By Michael Cook
Wondering about the safety of medication abortions? This news out of Texas is thought-provoking. A personal injuries attorney, Mason Herring, and his wife were having marriage difficulties. They already had two children and he was not ready for a third. Another baby, he said, “would ruin his plans and make him look like a jerk”.
So when his wife announced that she was pregnant in March, he allegedly spiked a glass of water for her with a Mexican abortion drug. That provoked nausea and cramps, but not an abortion. He tried over and over again. Mr. Herring has been indicted for assaulting a pregnant woman. The good news is that his wife delivered a premature but healthy baby.
This is an extreme example of the dangers of medication abortion. Late last month the US Food and Drug Administration warned that giving prescriptions for abortion drugs to women who are not pregnant was inviting trouble.
“The FDA is concerned about the advance prescribing of mifepristone for this use,” an FDA spokesperson told Politico. “Mifepristone is not approved for advance provision of a medical abortion.”
The FDA’s position puts it at loggerheads with a number of groups who are supplying women who live in states where abortion is banned with abortion drugs. Politico writes:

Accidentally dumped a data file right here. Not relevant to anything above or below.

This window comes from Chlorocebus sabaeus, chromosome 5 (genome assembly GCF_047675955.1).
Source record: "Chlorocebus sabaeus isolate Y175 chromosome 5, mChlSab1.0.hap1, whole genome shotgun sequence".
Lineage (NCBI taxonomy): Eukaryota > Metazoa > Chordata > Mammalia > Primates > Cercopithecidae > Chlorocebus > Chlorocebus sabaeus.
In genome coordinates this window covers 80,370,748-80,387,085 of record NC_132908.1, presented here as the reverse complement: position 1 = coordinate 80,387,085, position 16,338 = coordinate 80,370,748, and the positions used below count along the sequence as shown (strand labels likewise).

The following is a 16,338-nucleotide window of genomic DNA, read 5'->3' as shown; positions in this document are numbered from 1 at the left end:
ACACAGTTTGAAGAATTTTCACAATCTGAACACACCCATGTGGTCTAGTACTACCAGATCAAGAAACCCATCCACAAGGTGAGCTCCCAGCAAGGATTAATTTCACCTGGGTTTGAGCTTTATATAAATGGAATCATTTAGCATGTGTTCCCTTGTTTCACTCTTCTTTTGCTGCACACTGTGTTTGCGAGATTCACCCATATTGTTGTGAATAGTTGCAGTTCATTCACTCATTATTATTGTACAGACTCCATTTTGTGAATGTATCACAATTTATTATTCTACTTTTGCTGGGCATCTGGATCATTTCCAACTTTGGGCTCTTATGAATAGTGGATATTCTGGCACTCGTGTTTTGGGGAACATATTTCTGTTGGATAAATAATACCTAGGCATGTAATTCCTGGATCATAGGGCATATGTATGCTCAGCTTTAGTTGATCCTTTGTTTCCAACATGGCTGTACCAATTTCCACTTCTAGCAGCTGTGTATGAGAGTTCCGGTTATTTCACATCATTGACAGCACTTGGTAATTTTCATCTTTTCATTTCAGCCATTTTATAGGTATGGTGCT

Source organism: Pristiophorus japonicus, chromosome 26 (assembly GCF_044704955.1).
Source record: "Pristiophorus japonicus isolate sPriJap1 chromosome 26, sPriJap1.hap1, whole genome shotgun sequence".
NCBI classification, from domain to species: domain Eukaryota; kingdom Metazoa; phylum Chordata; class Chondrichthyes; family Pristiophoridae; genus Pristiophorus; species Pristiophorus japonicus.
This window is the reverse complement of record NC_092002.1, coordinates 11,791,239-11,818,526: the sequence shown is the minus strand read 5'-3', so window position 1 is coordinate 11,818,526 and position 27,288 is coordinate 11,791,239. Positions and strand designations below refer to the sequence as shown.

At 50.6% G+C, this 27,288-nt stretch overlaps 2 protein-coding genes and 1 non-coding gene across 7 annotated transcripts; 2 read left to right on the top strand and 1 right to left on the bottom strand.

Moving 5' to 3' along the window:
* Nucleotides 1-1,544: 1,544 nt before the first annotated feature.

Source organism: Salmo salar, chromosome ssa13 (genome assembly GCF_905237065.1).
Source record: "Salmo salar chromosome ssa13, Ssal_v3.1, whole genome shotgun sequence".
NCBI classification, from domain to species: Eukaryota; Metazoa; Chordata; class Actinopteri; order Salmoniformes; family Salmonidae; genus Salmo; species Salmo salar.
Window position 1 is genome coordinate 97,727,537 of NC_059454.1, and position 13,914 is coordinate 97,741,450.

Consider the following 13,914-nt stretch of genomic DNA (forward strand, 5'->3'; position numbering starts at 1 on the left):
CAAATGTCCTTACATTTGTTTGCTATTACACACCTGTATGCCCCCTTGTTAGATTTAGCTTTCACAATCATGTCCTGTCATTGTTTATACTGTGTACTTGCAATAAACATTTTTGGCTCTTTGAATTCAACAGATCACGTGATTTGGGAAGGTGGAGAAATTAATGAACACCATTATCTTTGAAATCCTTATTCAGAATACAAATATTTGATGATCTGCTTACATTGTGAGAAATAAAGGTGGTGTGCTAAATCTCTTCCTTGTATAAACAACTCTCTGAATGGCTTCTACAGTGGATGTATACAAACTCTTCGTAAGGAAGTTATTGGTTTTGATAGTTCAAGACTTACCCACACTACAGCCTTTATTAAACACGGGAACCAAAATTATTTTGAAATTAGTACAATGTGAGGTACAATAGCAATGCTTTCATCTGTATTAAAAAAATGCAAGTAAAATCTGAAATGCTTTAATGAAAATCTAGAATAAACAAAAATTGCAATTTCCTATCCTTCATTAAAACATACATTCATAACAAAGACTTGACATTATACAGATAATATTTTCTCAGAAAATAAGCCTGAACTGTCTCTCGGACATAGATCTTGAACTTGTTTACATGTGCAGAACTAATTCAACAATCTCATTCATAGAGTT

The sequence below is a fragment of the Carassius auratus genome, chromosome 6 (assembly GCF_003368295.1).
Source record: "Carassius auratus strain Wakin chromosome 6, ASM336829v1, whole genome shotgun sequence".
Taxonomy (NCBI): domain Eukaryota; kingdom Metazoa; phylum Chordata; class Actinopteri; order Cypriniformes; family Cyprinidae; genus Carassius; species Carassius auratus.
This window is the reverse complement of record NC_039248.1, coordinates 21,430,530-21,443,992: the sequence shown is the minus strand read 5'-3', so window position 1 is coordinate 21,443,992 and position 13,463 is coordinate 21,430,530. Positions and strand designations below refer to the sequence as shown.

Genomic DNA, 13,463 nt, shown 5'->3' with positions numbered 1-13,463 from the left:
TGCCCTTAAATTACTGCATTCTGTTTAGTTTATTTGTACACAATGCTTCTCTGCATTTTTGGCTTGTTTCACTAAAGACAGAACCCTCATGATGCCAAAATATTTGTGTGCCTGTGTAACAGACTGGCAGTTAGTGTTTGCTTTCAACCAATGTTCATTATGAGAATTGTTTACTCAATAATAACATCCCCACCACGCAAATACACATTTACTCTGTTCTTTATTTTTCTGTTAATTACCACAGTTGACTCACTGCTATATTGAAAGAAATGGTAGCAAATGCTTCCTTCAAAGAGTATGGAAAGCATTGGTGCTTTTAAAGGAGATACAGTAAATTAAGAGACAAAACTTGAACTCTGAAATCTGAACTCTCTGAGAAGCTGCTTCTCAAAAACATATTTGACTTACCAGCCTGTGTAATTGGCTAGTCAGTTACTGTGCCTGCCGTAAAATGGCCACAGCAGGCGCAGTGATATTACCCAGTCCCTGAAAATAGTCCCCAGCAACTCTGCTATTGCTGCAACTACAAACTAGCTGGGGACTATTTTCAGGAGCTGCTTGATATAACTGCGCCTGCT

The FDA spokesperson told POLITICO that if mifepristone, which stops the flow of hormones supporting a fetus in the uterus, were prescribed before a patient is pregnant, providers wouldn’t be able to properly oversee care to ensure safety and effectiveness. Abortion medication is regulated more tightly by the FDA than other drugs, restricting how the regimen can be prescribed.
The American College of Obstetricians and Gynecologists applauded the FDA’s decision during the Covid pandemic to dispense with its requirement for in-person prescriptions for mifepristone. Now it wants to do away with all restrictions.
A spokesperson for ACOG told Jezebel that the current regulations about mifepristone were “burdensome” and “unnecessary”: The FDA’s “requirements for mifepristone do nothing to enhance the safety of what is already a safe, effective medication, and we oppose any burden on the ability of clinicians to make evidence-based decisions in alignment with evidence-based needs.”
Editor’s note. This appeared at BioEdge and is reposted with permission.